By Palle Pedersen, Department of Agronomy
After talking to many agronomists and farmers around the state today (May 30) it seems that many will have to replant a few fields because of the extensive rainfall that we have received over the last week. Looking at the weather forecast for Iowa today, it just does not seem to give us any relief with chances of rain pretty much every day during the next week.
In several of those heavy rainfall areas hail also occurred. This adds a whole new dimension to crop injuries when making replant decisions. Fortunately, most soybean fields were planted 3 weeks later than we would like to see and therefore the plants were barely out of the ground when the storms came through Iowa.
Hail damaged soybean plants
Hail damage early in the growing season often looks worse than it really is and flood damage is often more detrimental than hail damage in the beginning of the growing season. That does not mean that we should ignore hail damage. As soon as the soybean plant emerges the growing point, located in the cotyledons, is above ground. This makes soybean particularly susceptible to damage from hail, frost, insects ( such as bean leaf beetles), or anything that cuts the plant off below the cotyledons early in its life.
The soybean plant is considered dead if it is in the cotyledon stage and it is cut off below the cotyledons, or if it is damaged by hail to such a degree that there is no remaining green leaf tissue or regrowth. The reason is that nutrients and food reserves in the cotyledons supply the needs of the young plant during emergence and for about seven to 10 days after emergence, or until about the V1 stage (one fully-developed trifoliolate leaf). Cotyledons are the first photosynthetic organs of the soybean seedling and also are major contributors for seedling growth.
Stand reductions are therefore likely to follow hailstorms. After V1, photosynthesis by the developing leaves is adequate for the plant to sustain itself. Accurately estimating soybean plant population is important before making replant decisions. Plant populations should be based on an accurate stand count, along with factors such as yield potential of the existing stand, date of replanting and the real cost of replanting. The existing stand will be determined by evaluating uniformity of stand and overall health of plants. Only some areas of the field may require replanting if the majority of the field seems to have enough viable plants remaining.
It is important to wait several days (three to five) after a crop has been damaged (or has emerged) before replanting. Injury can look very serious the day after the event but recovery may be possible.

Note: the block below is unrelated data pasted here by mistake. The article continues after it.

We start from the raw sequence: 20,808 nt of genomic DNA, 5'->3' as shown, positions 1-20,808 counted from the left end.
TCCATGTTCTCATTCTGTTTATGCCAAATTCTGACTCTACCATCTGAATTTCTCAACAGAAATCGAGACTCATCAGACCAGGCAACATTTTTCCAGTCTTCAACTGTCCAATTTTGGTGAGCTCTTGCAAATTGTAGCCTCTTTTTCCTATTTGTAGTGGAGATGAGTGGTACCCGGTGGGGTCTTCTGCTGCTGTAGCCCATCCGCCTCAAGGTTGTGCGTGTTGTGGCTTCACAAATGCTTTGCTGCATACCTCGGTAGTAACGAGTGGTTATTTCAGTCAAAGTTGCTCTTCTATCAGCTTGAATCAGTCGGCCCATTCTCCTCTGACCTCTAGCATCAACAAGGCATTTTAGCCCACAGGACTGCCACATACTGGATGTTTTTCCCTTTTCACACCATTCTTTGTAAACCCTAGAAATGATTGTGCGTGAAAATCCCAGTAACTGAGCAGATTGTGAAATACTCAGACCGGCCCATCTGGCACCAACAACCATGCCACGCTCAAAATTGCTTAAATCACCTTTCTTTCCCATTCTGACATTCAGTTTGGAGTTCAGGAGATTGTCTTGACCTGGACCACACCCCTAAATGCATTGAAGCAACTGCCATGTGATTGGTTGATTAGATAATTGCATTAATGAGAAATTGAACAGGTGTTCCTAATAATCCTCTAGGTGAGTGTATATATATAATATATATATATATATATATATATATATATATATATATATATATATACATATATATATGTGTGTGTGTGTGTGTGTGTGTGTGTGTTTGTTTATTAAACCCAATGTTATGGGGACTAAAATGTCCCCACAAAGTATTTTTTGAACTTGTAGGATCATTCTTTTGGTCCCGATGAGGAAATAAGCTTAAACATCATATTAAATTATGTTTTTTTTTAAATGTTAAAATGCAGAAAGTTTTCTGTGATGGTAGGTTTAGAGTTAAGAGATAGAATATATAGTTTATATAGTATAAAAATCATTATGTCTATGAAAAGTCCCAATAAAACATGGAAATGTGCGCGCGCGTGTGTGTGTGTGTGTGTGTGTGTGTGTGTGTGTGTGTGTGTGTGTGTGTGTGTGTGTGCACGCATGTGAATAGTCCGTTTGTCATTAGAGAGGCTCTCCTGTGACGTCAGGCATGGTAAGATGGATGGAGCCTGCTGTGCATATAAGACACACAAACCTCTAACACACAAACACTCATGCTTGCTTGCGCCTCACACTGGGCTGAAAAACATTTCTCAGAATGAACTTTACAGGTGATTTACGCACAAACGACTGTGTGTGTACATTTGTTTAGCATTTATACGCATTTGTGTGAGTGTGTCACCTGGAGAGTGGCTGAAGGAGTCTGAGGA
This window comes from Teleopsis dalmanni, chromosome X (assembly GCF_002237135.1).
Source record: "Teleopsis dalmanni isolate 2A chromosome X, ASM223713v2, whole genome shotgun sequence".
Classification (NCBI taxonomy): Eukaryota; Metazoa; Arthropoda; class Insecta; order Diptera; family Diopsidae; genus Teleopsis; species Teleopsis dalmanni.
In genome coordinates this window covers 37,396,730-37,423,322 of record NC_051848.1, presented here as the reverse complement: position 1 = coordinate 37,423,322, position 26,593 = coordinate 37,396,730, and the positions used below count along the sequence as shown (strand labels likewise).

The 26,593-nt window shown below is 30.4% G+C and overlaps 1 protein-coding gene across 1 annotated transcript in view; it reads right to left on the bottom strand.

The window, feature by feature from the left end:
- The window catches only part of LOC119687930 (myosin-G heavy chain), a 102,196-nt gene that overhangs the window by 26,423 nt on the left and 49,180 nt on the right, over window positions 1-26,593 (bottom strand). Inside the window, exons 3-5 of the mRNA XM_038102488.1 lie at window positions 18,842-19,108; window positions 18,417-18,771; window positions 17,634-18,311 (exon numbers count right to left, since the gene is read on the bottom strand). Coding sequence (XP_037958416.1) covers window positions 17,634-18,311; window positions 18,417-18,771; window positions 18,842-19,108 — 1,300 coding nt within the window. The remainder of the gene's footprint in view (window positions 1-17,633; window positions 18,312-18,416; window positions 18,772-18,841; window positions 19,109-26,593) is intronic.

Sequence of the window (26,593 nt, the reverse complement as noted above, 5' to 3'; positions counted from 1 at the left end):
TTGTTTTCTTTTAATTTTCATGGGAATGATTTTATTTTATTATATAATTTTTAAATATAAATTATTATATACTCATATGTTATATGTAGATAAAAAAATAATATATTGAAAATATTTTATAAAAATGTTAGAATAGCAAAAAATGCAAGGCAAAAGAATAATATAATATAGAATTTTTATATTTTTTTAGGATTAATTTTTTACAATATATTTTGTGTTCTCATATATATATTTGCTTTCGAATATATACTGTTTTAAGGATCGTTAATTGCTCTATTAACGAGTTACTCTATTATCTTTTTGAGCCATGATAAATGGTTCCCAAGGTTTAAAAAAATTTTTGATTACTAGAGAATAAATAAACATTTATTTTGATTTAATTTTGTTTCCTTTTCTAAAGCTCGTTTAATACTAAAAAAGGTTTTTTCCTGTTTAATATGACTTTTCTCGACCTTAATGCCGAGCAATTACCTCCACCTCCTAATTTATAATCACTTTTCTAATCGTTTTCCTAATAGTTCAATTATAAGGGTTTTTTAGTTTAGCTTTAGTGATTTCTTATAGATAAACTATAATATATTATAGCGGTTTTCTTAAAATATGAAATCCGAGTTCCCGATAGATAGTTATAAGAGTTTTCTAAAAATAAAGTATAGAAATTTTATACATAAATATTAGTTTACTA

Previous ISU studies have shown that a final stand as low as 73,000 plants per acre has consistently yielded more than 90 percent of the optimum plant population. That is a little bit more than two plants per foot of row in 15-inch row spacing and a little bit more than four plants per foot of row in 30-inch row spacing. That may not sound like a lot but it is. The reason is that soybean plants can compensate for missing plants and reduced stands by branching out to make up for a thin stand.
Keep in mind the lower the stand count; the more weeds will become a problem due to less shading, especially later in the growing season. If a reduced stand is saved, weed control must be a top priority.
There also are some secondary problems associated with flooding and hail damage. Pathogen problems may increase and further reduce stands since plants that have been damaged or wounded are more susceptible to infection from plant pathogens such as Phytophthora root rot and Pythium spp.
In addition to all this, seed quality was a serious issue in Iowa this year and flooding and pathogens will have a greater impact when poor-quality seed is used than when the seed is not mechanically damaged and is free of seedborne pathogens.
Soybean plants that have torn stems should be watched closely in the coming weeks for evidence of pathogen infection. Lesions around the base of the stem and plant wilting are often good indicators. If this is the case, it will be necessary to estimate the number of viable plants in the field again, and make a decision concerning replanting. However, it is difficult to assess this type of injury soon after flooding or a hail event. Therefore, if the field has a history of pathogen problems and if it continues to rain, loss of wounded plants will probably increase.
Remember that yields will not necessarily be reduced just because plant stand has been reduced. When it is possible to get back into the fields, take plenty of time to visit each of your fields and take the time to make a good estimation of the number of viable plants in the stand where flooding or hail has occurred.
A replant decision based on a quick look at a field may therefore underestimate the existing plant population. It is recommended to plant the “original” full season variety until June 20 in northern and central Iowa and early July in southern Iowa. More information on soybean replant decisions can be found at http://www.soybeanmanagement.info/
Palle Pedersen is an assistant professor of agronomy with research and extension responsibilities in soybean production.
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